View previous topic | View next topic

Eating/Rhubarb/VictorianShow

Page 1 of 1

Bunter
154489.  Wed Mar 07, 2007 6:54 am Reply with quote

Q: What role did rhubarb play in the Opium Wars?

F: It fed the soldiers, any mention of the word 'crumble', any mention of 'rhubarb, rhubarb, rhubarb!'

A: It was a key weapon for the Chinese against the British.


Notes:

During the Opium Wars in the mid 1800s, rhubarb was mostly consumed for medicinal purposes, especially as a laxative. The Chinese Government believed that they had a monopoly on the supply of rhubarb and that they could enforce mass constipation by cutting of Britian's supply.

The imperial Chinese commissioner Lin Zexu, who was responsible for ending the opium trade, wrote a letter to Queen Victoria in 1839 saying that an absence of rhubarb (and tea) would kill her citizens. When Zexu failed to hear back from the Queen (who appeared to have never had the letter translated), he sent the same letter to British merchants in China.

Ten months later - and presumably much to his embarrasment - Zexu found out that rhubarb was shipped to England as medicine in tiny quantities.

The British responded, meanwhile, by sending warships and soldiers and a very large British Indian army to decimate the Chinese.

Sources:

http://www.rhubarbinfo.com/rhubarb-history.html
http://www.victorianweb.org/history/empire/opiumwars/rhubarb.html



Q: Now Alan, can you please tell me what type of plant Rhubarb is?

F: Fruit

A: Vegetable. It is a close relative of garden sorrel.


Rhubarb comes from the latin 'reubarbarum' meaning literally 'barbarian rhubarb.'

Eating the leaves ("Rhubarb leaves poisoning") can cause burning in the mouth, breathing difficulty, seizures and kidney stone,

It grew wild in China and Tibet and its dried roots were used as a laxative and to cure stomach upsets.

It was only used as food in the 18th Century.

The first recorded grower in England (1777) was an apothecary from Banbury, Oxfordshire, called Hayward. It was grown earlier (1764) in the Botanical Gardens of Edinburgh.

Forced Rhubarb (sweeter rhubarb that is grown in darkness) is an important part of the economy for what is known as the "Wakefield-Leeds-Morley rhubarb growing triangle". They have a festival in Wakefield every February that celebrates 'Food, Drink and Rhubarb.'

According to Wafefield council with no trace of irony:

Quote:
The rhubarb sheds are an eerie place by candlelight and, if you are very quiet, you can actually hear the plants growing…


Sources:

http://www.wakefield.gov.uk/CultureAndLeisure/HistoricWakefield/Highlights/Rhubarb/default.htm
http://www.barfoots.co.uk/rhubarb.html
http://www.nlm.nih.gov/medlineplus/ency/article/002876.htm

 
eggshaped
154506.  Wed Mar 07, 2007 7:11 am Reply with quote

Powder made from rhubarb was used to soften leather and colour hair.

Yorkshire Today

Link to Gray's cosmetic question.

 
MatC
154534.  Wed Mar 07, 2007 7:51 am Reply with quote

Bunter wrote:
The Chinese Government believed that they had a monopoly on the supply of rhubarb and that they could enforce mass constipation by cutting of Britian's supply.


Weapons of Mass Constriction! Hooray!

 
MatC
154538.  Wed Mar 07, 2007 7:54 am Reply with quote

Bunter wrote:
Q: Now Alan, can you please tell me what type of plant Rhubarb is?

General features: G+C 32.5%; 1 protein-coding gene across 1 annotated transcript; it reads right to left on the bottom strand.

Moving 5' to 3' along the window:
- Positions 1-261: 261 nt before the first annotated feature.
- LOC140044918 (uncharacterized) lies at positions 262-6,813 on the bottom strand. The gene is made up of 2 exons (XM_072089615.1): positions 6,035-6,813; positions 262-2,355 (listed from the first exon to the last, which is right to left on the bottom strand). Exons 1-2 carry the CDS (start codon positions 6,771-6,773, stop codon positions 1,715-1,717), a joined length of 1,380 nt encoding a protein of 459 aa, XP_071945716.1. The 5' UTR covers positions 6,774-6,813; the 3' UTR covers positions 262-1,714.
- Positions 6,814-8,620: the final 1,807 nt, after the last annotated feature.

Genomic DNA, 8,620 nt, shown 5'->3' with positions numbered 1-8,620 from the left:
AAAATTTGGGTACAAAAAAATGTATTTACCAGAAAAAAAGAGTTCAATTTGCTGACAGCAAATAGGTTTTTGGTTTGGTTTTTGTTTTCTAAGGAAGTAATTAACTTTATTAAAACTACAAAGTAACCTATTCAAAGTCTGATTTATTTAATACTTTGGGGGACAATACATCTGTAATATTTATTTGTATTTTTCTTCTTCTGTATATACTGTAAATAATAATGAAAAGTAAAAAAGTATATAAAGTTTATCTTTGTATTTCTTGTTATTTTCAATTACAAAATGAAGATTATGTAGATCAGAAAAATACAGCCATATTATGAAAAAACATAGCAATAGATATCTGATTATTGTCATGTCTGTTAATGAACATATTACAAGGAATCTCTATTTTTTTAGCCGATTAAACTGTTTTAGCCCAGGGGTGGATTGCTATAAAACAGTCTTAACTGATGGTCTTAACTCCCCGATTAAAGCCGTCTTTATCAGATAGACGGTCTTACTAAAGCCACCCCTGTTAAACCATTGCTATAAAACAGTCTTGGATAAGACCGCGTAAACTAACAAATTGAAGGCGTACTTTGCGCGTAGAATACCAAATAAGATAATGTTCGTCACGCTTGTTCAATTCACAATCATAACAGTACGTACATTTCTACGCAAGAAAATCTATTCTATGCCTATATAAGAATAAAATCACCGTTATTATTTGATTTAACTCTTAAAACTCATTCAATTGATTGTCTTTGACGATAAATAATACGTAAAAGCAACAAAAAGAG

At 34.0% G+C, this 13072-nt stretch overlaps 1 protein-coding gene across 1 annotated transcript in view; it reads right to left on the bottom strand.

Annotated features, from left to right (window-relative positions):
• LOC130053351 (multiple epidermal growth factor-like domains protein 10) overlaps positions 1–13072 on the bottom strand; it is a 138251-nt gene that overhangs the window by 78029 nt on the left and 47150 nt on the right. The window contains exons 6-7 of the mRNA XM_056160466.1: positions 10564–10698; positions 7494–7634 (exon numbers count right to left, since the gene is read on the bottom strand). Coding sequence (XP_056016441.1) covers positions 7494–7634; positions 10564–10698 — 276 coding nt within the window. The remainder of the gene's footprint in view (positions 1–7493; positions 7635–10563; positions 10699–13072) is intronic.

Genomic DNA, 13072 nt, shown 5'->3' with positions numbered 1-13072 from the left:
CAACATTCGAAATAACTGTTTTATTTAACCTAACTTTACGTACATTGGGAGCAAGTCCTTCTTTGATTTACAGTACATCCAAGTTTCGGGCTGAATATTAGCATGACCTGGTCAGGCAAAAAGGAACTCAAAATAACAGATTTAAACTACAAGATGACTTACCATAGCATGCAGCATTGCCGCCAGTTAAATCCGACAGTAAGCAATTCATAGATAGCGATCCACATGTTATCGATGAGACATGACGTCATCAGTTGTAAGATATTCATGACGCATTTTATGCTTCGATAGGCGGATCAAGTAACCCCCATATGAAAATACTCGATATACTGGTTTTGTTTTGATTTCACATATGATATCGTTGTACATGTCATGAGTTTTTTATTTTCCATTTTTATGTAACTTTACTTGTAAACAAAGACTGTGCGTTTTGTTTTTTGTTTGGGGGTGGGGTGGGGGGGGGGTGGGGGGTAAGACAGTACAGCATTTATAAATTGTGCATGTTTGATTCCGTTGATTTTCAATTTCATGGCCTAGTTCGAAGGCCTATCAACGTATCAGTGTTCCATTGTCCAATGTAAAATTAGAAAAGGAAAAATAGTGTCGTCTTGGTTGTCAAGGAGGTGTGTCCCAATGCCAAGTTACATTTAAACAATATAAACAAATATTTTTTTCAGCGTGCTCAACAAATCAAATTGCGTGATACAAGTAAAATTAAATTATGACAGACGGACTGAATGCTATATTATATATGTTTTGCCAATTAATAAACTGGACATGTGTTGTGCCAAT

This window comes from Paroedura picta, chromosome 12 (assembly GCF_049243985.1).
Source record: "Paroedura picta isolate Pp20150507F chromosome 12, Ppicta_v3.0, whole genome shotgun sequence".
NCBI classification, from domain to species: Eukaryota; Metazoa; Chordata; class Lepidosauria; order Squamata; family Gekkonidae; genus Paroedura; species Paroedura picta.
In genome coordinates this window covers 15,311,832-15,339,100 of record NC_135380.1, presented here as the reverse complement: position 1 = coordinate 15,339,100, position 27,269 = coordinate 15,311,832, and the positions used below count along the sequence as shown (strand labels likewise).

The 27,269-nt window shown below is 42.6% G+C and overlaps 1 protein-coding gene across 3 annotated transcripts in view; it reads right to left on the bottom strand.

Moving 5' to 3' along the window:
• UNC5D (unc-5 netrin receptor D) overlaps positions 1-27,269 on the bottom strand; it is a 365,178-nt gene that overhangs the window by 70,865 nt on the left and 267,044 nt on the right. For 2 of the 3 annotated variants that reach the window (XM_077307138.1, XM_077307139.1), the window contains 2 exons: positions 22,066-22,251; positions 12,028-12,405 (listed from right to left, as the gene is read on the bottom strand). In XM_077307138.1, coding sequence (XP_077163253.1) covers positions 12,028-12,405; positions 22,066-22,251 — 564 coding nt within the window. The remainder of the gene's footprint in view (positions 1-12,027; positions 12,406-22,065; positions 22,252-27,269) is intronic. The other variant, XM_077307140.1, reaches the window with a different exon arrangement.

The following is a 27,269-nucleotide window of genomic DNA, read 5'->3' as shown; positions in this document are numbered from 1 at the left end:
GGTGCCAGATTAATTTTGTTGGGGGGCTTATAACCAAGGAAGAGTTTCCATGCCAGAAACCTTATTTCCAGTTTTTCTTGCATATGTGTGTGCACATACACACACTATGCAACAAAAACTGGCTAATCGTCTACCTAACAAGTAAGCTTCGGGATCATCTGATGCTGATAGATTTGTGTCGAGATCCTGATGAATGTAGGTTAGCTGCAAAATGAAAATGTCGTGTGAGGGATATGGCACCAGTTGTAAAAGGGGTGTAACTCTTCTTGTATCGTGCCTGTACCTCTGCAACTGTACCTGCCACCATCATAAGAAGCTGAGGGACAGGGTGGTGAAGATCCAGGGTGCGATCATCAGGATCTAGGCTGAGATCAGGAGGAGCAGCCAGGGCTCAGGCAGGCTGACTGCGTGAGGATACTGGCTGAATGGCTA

F: Fruit

A: Vegetable. It is a close relative of garden sorrel.



I always think the trouble with the fruit/vegetable trick (rhubarb is a vegetable, tomatoes are a fruit, etc) is that it only works if you only allow botanical definitions; defined by culinary use, it’s perfectly reasonable to call tomatoes a vegetable and rhubarb a fruit.

 
eggshaped
154540.  Wed Mar 07, 2007 8:01 am Reply with quote

The EU legally defined rhubarb as a fruit when used in jam-making here.

 
dr.bob
154545.  Wed Mar 07, 2007 8:45 am Reply with quote

Along with ginger, carrots, sweet potatoes, cucumbers, and pumpkins.

 
eggshaped
154551.  Wed Mar 07, 2007 8:52 am Reply with quote

Apropros of not very much, the welsh product "Dragon Sausages" has had to be renamed because it doesn't contain any dragons.

Quote:

A Powys County Council spokesman said: “The product was not sufficiently precise to inform a purchaser of the true nature of the food.”


The Times

possible outro?

 
Jenny
154617.  Wed Mar 07, 2007 1:37 pm Reply with quote

The Greeks first ground up dried rhubarb root and used it as a laxative. Its use spread from Greece throughout Europe and extravagant claims were made for its curative powers. One eighteenth-century advertisement gave it the miraculous ability to cure skin ailments that included "Leprosy, Morphew, Scurg, Freckles, Spots, & etc."

Although rhubarb grew easily in northern Europe, people believed the imported stuff was better. Considering that the expensive imported stuff was often adulterated with substances like sawdust, or local roots substituted for imported ones, this faith was possibly misplaced. However, British merchants traded with the Russians for rhubarb root imported from China.

Peter the Great took advantage of this to set up a state monopoly in rhubarb, controlling all trade in the plant, while the Chinese prohibited export of rhubarb seeds. However, by 1781, Catherine the Great privatized the rhubarb trade on the grounds that this would be more efficient than the state monopoly. Caravans of camels subsequently trudged across the steppes, carrying thousands of pounds of the valuable laxative root.

Source: http://www.gi.alaska.edu/ScienceForum/ASF10/1087.html

 

Page 1 of 1

All times are GMT - 5 Hours


Display posts from previous:   

Search Search Forums

Powered by phpBB © 2001, 2002 phpBB Group